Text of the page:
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Author Tom Geller demonstrates how to create and publish a complete web site with the powerful tools in Acquia's hosted service, Drupal Gardens. The course shows how to leverage the pre-built page layouts and add custom styling using the ThemeBuilder tool; integrate rich site features, such as surveys, user ratings, and media galleries; and push content to Twitter and Facebook. The course also covers transitioning from a Drupal Gardens site to a self-hosted Drupal site. Exercise files are included with the course.
As easy as Drupal Gardens is, sometimes you'll run into problems. There are essentially four ways to get help. The first is in Drupal Gardens itself, the second through Drupal Gardens documentation, the third in Drupal Gardens forums where people talk to each other directly, and finally, elsewhere on the Internet. This video tours each of these four venues briefly. First, let's talk about how to get help from within Drupal Gardens itself. I'm already logged in as explorecalifornia. I'll go to My sites, and then I click on the site I created.
Once there, I'm just going to go to any administrative page, let's say Modules right up here. As you scroll down this page, you see a list of all of the different features that are turned on in this site, and next to many of them, you see this link, Help. If we click on that, we get more information about that specific feature of Drupal Gardens. These context-sensitive Help links are part of Drupal 7 generally, not just Drupal Gardens. And normally, there is a link next to this Reports link up here that reads Help.
Acquia has taken that link away, but you can still get to it by going to /admin/help. What you do is you go to the end of your URL here at explorecalifornia.drupalgardens.com/ admin/help, and there is a directory of all of those help pages. The second way to get help from Drupal Gardens is from Drupal Gardens' documentation. You can get all of it when you're logged in and most of it when you're not logged in. Here is what it looks like when you're logged in. You go to this Help link at the top of the screen, and you see this menu of different ways that you can get help.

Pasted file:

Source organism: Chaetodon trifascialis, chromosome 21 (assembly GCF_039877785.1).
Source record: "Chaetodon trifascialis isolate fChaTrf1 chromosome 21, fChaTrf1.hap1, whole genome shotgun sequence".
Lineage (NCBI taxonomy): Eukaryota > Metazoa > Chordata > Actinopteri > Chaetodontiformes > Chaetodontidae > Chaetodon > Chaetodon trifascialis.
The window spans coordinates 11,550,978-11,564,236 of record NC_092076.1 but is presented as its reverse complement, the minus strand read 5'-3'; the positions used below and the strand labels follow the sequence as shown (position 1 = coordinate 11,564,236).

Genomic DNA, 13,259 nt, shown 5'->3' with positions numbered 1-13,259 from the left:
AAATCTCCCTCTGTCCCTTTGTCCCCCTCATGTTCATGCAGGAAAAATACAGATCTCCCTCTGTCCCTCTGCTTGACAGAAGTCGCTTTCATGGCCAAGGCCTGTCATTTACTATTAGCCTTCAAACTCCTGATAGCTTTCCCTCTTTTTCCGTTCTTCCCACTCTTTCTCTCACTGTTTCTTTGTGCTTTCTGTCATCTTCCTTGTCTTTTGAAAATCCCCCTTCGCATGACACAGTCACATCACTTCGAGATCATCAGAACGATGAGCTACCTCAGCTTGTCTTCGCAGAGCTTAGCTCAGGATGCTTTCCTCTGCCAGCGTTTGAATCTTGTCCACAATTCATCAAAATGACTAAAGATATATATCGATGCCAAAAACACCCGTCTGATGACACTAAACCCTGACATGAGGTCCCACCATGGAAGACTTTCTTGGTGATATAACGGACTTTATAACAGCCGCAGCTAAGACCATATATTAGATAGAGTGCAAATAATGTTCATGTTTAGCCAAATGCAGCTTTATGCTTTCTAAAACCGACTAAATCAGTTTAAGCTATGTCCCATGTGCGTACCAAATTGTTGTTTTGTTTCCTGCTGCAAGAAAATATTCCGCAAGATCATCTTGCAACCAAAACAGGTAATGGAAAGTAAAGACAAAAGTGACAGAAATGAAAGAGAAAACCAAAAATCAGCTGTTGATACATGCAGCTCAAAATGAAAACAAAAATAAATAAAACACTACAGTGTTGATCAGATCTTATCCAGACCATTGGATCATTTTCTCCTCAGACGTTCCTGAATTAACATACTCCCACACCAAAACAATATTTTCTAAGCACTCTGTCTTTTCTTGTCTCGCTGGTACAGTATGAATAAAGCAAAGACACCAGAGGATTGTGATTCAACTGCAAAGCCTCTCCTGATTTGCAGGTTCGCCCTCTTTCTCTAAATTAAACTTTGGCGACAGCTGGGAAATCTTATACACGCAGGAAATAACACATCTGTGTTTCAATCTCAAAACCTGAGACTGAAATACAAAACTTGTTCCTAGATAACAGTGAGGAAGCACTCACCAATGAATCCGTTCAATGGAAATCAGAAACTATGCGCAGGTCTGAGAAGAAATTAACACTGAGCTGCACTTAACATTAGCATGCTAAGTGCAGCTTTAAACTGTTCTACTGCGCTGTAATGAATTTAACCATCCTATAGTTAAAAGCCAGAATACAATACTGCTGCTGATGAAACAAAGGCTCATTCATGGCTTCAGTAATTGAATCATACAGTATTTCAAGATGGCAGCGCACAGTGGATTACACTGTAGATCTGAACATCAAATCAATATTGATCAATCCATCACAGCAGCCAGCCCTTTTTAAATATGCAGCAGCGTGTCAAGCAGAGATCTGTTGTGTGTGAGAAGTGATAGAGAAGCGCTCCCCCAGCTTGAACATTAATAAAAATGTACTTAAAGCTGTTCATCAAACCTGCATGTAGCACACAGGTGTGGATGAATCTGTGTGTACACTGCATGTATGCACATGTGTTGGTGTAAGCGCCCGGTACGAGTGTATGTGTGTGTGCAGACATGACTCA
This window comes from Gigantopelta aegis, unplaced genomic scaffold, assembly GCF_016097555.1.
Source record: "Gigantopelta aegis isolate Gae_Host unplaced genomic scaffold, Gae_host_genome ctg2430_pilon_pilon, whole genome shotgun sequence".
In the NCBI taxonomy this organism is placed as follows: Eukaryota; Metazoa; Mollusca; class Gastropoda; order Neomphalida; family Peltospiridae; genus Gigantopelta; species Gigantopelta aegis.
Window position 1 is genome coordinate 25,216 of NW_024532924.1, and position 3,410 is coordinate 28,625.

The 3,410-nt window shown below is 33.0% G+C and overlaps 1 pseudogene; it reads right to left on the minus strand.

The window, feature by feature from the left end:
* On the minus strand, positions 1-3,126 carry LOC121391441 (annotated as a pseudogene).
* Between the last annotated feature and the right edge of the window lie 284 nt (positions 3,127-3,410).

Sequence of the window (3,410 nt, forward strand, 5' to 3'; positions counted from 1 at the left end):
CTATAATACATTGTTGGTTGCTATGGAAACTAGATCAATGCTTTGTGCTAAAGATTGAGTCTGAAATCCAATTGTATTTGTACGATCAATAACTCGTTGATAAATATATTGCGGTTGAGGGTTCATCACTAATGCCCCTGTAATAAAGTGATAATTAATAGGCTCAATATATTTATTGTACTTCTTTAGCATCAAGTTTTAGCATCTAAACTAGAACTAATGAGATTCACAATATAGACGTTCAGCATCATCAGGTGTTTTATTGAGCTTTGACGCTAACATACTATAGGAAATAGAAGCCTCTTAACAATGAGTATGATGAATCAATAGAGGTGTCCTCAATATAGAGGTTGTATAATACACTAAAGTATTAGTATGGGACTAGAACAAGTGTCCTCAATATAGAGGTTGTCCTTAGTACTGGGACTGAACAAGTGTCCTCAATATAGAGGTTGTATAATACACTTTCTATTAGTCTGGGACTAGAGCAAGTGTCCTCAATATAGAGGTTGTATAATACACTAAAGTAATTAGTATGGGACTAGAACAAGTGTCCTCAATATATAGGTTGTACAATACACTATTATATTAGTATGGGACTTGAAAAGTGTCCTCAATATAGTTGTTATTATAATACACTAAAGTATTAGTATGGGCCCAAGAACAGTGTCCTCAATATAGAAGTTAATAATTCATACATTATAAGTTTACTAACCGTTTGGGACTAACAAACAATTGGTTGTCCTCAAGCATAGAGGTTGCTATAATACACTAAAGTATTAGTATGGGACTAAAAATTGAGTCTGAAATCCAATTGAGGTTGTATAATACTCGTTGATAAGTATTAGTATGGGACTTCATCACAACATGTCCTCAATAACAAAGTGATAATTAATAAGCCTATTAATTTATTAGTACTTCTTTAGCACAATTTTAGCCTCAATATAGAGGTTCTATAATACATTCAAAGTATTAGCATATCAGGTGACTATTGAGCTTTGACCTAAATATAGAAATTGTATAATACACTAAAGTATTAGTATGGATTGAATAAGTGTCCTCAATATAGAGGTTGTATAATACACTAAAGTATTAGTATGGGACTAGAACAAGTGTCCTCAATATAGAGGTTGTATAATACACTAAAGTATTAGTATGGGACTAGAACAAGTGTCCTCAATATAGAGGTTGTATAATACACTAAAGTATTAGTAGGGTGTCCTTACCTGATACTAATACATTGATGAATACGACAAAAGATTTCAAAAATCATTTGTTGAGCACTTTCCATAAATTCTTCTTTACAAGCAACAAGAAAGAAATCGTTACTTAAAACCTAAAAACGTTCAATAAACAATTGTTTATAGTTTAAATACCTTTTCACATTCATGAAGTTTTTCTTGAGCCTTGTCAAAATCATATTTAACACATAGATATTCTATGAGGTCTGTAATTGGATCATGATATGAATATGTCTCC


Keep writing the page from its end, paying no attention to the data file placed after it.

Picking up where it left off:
There is a lot of stuff here. The Getting started guide is a great one when you're just starting to set up a site. There are also videos, some very short videos showing you how to do specific things, and then there are these other areas, which I'll talk about a little bit more later. To show you what this page looks like when you're not logged into Drupal Gardens, I'm going to switch to another browser that I've set up, Google Chrome. And here you notice it doesn't have the Help link up here at the top. But if you scroll down to the bottom of the page, there is this Help link down here, which gives you a lot of the same information.
It does, however, lack a few things that you can only get when logged in, the most important of which is the Forums. And speaking of those forums, let's just take a quick look at what's there. Down here, you see quite a few Support areas, and you could also see how many posts there are in each one of them, and how long ago they have been tended. And as you can see, this one was tended just a second ago, this one about 25 minutes ago. The people at Drupal Gardens really do watch these, and they help out a lot. So let's go into How to questions, just click on any one, and you can see.
It's quite an active conversation. Finally, there are several places where you can get general Drupal help online. Now, because this is Drupal Gardens and not core Drupal, not everything they suggest is going to be relevant, but some of it will. To get there, go to drupal.org and then click on Community & Support. Down here, there are a lot of ways of getting help. There are, of course, forums on the drupal.org site, very much like the Drupal Gardens site.
There is also a way to chat live and get help that way. If you'd like more information about this, see my Drupal Essential Training course. In short, there is really a lot of help out there for Drupal Gardens. Partly that's because it was designed to help people with no previous web-building experience at all, get their site up and online quickly. Acquia managed to do that in two ways. First, they made the software simpler, but they also streamlined the Help documentation quite a bit and their forums are, to be quite honest, a lot easier to navigate than those on the drupal.org site.
Drupal Gardens other users, in my experience, have been very quick to help out, and where they can't, Acquia's own staff will jump in and help you out.
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